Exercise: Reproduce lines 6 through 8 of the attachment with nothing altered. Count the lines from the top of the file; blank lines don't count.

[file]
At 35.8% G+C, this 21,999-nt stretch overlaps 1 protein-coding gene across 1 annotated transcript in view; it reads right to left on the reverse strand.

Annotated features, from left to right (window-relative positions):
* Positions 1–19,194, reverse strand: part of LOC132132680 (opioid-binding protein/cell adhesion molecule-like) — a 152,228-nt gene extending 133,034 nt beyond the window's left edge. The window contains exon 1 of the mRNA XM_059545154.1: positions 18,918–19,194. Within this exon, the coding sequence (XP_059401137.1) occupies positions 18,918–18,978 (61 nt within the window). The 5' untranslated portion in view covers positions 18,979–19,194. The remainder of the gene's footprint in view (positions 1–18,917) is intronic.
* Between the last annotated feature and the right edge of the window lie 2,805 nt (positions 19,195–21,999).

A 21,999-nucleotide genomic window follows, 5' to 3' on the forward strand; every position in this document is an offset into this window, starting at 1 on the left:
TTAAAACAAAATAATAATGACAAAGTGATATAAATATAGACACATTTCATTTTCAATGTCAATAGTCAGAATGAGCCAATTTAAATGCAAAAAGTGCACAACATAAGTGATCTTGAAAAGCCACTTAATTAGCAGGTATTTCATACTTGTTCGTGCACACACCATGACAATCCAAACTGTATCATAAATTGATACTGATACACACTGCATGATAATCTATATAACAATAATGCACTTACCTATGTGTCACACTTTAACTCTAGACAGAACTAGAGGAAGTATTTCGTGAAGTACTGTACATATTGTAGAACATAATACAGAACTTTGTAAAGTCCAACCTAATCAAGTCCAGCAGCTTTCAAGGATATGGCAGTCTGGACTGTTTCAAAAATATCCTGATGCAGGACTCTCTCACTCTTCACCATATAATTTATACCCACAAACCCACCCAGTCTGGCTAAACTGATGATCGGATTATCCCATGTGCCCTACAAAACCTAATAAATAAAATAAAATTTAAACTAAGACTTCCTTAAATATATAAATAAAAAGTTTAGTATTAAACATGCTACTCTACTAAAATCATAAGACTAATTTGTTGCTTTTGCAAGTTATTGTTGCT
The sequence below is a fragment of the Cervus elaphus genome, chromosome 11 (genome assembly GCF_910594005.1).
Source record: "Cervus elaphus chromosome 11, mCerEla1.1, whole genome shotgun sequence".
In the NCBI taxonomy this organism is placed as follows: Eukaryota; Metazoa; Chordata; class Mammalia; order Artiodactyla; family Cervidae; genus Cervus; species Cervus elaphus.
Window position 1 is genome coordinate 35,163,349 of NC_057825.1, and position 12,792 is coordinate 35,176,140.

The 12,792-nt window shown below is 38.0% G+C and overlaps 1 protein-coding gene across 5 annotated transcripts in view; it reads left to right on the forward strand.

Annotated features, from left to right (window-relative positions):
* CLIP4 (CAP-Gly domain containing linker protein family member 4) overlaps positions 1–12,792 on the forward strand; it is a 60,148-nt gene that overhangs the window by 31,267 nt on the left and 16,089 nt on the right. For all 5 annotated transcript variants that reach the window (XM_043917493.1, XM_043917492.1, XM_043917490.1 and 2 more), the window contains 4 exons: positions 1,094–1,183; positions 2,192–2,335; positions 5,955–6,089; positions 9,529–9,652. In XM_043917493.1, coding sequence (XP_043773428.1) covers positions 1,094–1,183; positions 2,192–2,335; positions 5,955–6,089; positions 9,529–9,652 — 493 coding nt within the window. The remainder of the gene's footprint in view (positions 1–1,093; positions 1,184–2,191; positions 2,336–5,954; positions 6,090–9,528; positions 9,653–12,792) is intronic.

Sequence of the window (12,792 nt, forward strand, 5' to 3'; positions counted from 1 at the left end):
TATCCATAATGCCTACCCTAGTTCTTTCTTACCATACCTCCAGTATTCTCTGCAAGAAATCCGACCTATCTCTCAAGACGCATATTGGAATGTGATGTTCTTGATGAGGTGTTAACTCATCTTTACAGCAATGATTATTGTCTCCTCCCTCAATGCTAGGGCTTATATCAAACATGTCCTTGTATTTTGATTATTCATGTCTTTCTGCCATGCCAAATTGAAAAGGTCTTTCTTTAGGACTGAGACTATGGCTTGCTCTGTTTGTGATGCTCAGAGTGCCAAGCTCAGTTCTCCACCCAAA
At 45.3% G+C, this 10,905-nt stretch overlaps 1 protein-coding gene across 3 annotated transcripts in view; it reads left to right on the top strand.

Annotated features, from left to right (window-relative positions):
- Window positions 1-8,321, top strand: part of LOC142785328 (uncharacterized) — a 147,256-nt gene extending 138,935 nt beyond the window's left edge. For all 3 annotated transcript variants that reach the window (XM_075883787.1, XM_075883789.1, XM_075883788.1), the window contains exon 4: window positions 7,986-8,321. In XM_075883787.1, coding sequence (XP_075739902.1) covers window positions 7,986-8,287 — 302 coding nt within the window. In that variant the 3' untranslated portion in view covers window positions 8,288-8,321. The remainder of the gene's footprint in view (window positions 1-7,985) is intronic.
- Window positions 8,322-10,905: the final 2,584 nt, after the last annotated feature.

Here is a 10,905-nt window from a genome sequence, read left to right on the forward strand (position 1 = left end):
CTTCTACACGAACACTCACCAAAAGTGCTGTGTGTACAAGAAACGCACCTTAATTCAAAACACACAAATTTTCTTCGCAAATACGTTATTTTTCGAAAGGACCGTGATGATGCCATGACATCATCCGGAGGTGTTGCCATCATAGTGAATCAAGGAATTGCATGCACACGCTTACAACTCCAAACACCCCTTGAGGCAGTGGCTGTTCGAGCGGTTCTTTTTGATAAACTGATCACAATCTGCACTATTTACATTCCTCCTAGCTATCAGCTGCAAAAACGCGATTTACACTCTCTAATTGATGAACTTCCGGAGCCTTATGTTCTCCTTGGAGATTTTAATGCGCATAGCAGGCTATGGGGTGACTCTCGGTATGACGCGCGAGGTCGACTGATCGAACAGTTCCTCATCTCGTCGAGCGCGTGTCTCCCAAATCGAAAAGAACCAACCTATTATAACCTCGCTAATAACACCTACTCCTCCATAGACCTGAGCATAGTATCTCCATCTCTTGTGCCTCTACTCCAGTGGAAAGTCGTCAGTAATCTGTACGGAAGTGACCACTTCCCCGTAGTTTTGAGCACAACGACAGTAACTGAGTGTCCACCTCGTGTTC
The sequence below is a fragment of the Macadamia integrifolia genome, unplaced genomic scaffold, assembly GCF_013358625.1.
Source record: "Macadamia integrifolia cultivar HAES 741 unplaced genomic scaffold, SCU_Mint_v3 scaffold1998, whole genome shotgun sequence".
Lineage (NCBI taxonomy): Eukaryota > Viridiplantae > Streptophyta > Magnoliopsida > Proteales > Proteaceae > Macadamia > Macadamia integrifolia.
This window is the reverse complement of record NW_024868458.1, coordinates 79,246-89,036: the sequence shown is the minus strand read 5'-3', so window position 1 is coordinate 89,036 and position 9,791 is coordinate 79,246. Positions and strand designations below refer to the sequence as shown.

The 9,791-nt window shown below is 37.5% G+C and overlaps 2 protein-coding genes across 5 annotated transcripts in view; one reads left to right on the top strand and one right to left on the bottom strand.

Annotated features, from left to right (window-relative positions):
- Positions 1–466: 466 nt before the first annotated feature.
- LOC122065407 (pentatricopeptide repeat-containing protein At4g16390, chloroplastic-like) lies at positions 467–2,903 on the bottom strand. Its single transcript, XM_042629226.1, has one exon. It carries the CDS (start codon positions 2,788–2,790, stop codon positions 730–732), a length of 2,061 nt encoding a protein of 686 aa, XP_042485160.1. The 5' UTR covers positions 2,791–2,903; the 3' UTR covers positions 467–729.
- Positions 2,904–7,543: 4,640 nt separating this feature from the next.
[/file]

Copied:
TTAAAACAAAATAATAATGACAAAGTGATATAAATATAGACACATTTCATTTTCAATGTCAATAGTCAGAATGAGCCAATTTAAATGCAAAAAGTGCACAACATAAGTGATCTTGAAAAGCCACTTAATTAGCAGGTATTTCATACTTGTTCGTGCACACACCATGACAATCCAAACTGTATCATAAATTGATACTGATACACACTGCATGATAATCTATATAACAATAATGCACTTACCTATGTGTCACACTTTAACTCTAGACAGAACTAGAGGAAGTATTTCGTGAAGTACTGTACATATTGTAGAACATAATACAGAACTTTGTAAAGTCCAACCTAATCAAGTCCAGCAGCTTTCAAGGATATGGCAGTCTGGACTGTTTCAAAAATATCCTGATGCAGGACTCTCTCACTCTTCACCATATAATTTATACCCACAAACCCACCCAGTCTGGCTAAACTGATGATCGGATTATCCCATGTGCCCTACAAAACCTAATAAATAAAATAAAATTTAAACTAAGACTTCCTTAAATATATAAATAAAAAGTTTAGTATTAAACATGCTACTCTACTAAAATCATAAGACTAATTTGTTGCTTTTGCAAGTTATTGTTGCT
The sequence below is a fragment of the Cervus elaphus genome, chromosome 11 (genome assembly GCF_910594005.1).
Source record: "Cervus elaphus chromosome 11, mCerEla1.1, whole genome shotgun sequence".